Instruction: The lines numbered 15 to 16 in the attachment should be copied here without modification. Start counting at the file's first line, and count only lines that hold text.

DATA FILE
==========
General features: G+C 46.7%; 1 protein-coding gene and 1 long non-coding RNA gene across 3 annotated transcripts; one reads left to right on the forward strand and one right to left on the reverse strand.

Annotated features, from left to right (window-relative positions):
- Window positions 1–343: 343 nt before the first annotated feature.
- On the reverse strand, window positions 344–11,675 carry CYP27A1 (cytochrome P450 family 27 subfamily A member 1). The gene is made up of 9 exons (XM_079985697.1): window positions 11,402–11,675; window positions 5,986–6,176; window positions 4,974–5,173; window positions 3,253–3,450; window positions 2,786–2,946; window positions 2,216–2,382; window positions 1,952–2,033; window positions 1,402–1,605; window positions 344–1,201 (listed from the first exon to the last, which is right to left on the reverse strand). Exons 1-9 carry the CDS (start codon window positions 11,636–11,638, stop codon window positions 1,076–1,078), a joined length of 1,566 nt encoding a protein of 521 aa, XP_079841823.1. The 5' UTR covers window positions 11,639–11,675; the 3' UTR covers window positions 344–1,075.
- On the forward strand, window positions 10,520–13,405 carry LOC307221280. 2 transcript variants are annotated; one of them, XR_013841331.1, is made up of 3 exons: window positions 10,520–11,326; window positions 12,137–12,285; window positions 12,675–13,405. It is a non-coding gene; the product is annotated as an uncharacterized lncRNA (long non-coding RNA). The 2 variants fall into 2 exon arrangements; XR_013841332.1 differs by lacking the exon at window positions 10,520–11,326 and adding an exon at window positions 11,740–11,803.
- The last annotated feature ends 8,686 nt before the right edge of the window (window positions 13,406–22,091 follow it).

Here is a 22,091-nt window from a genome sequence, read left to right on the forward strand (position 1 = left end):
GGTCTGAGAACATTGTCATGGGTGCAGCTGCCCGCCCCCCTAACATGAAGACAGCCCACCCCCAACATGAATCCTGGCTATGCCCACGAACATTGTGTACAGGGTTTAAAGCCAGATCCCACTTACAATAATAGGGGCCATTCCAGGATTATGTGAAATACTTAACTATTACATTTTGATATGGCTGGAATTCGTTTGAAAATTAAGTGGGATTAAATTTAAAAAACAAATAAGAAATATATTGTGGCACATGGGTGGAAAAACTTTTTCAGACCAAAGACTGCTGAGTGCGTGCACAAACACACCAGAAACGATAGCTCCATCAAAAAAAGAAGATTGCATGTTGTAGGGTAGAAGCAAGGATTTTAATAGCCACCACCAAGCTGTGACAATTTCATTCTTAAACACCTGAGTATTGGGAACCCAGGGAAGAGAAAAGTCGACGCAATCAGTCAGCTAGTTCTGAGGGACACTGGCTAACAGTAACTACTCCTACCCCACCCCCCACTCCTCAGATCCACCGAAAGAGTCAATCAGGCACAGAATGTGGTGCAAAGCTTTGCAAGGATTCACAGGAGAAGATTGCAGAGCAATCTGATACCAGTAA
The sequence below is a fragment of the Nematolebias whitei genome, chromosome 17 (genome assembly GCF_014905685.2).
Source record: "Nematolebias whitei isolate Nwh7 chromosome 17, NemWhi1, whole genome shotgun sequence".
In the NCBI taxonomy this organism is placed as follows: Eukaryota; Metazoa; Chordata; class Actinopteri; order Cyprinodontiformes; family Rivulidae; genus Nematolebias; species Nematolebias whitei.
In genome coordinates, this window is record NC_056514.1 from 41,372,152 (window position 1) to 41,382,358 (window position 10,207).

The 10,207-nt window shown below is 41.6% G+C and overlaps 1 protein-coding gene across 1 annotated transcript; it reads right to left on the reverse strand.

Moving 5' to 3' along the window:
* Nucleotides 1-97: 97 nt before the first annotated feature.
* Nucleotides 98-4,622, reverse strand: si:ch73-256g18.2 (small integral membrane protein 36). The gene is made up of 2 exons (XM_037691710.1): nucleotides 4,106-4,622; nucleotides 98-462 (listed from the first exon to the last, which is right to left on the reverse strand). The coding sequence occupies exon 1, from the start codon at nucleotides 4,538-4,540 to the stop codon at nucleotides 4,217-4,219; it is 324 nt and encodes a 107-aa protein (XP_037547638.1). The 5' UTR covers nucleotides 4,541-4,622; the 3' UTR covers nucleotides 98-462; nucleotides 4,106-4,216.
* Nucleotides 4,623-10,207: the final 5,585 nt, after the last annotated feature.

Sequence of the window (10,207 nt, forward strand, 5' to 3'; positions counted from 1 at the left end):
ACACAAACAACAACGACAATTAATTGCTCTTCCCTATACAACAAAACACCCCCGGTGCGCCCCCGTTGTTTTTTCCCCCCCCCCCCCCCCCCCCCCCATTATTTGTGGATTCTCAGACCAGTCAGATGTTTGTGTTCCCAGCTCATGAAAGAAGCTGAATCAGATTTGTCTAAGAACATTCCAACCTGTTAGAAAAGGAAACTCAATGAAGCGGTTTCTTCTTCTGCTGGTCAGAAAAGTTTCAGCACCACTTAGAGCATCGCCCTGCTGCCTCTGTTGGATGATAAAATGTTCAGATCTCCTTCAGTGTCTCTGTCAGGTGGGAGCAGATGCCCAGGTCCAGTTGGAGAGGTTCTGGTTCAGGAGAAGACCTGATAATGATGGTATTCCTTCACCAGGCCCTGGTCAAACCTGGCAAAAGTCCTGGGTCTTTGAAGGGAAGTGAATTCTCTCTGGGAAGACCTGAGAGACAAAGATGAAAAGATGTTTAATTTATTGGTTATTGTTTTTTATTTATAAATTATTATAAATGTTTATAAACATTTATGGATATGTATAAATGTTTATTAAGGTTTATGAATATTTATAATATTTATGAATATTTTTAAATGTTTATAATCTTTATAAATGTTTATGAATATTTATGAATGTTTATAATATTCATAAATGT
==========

* Nucleotides 1-97: 97 nt before the first annotated feature.
* Nucleotides 98-4,622, reverse strand: si:ch73-256g18.2 (small integral membrane protein 36). The gene is made up of 2 exons (XM_037691710.1): nucleotides 4,106-4,622; nucleotides 98-462 (listed from the first exon to the last, which is right to left on the reverse strand). The coding sequence occupies exon 1, from the start codon at nucleotides 4,538-4,540 to the stop codon at nucleotides 4,217-4,219; it is 324 nt and encodes a 107-aa protein (XP_037547638.1). The 5' UTR covers nucleotides 4,541-4,622; the 3' UTR covers nucleotides 98-462; nucleotides 4,106-4,216.